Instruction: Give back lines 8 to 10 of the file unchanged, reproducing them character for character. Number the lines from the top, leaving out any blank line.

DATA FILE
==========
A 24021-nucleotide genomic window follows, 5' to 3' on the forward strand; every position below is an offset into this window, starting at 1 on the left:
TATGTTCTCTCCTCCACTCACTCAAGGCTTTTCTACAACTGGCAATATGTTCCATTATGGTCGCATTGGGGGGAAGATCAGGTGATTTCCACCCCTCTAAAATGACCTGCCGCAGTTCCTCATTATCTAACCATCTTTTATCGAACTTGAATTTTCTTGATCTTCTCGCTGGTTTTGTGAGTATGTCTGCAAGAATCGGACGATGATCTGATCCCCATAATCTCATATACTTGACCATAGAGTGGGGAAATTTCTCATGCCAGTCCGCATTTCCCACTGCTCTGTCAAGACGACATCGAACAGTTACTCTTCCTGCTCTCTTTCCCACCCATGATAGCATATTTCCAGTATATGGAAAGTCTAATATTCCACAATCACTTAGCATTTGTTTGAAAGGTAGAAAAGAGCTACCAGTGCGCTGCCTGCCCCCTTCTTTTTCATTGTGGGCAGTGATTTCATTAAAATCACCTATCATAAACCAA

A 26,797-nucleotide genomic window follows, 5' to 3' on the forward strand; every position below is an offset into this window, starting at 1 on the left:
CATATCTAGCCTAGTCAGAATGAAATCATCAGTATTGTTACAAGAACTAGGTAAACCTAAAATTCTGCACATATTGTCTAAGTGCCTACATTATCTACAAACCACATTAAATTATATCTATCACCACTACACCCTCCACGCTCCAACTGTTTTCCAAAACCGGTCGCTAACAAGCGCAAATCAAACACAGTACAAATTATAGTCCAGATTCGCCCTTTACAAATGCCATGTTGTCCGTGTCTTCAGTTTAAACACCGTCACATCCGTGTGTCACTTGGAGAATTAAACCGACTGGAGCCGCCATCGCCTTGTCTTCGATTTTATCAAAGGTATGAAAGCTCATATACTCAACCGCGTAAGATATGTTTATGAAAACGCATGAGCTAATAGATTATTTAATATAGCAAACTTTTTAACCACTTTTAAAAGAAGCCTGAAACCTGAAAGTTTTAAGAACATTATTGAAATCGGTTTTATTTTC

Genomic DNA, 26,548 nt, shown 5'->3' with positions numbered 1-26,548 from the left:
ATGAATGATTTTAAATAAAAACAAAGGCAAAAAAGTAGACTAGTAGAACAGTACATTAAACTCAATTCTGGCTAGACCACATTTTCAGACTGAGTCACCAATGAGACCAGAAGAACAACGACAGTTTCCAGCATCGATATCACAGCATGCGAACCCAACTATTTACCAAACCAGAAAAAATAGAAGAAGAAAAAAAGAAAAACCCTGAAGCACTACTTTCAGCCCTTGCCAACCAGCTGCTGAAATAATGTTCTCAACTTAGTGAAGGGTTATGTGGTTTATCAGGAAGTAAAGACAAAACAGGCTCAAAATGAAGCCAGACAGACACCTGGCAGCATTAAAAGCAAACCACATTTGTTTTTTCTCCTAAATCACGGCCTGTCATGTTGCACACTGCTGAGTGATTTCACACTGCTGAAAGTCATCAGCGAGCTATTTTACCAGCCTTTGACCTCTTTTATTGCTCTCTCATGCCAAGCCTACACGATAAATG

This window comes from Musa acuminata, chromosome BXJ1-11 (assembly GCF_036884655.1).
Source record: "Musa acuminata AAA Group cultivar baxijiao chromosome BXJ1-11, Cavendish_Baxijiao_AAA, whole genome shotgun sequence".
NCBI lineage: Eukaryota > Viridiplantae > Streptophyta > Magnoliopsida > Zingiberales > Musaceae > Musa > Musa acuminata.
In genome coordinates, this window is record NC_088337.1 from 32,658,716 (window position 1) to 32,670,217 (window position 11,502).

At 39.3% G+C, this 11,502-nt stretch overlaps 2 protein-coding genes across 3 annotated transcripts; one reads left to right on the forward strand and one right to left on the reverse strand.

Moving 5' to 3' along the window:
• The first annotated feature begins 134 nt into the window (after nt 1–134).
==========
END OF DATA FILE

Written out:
Source record: "Musa acuminata AAA Group cultivar baxijiao chromosome BXJ1-11, Cavendish_Baxijiao_AAA, whole genome shotgun sequence".
NCBI lineage: Eukaryota > Viridiplantae > Streptophyta > Magnoliopsida > Zingiberales > Musaceae > Musa > Musa acuminata.
In genome coordinates, this window is record NC_088337.1 from 32,658,716 (window position 1) to 32,670,217 (window position 11,502).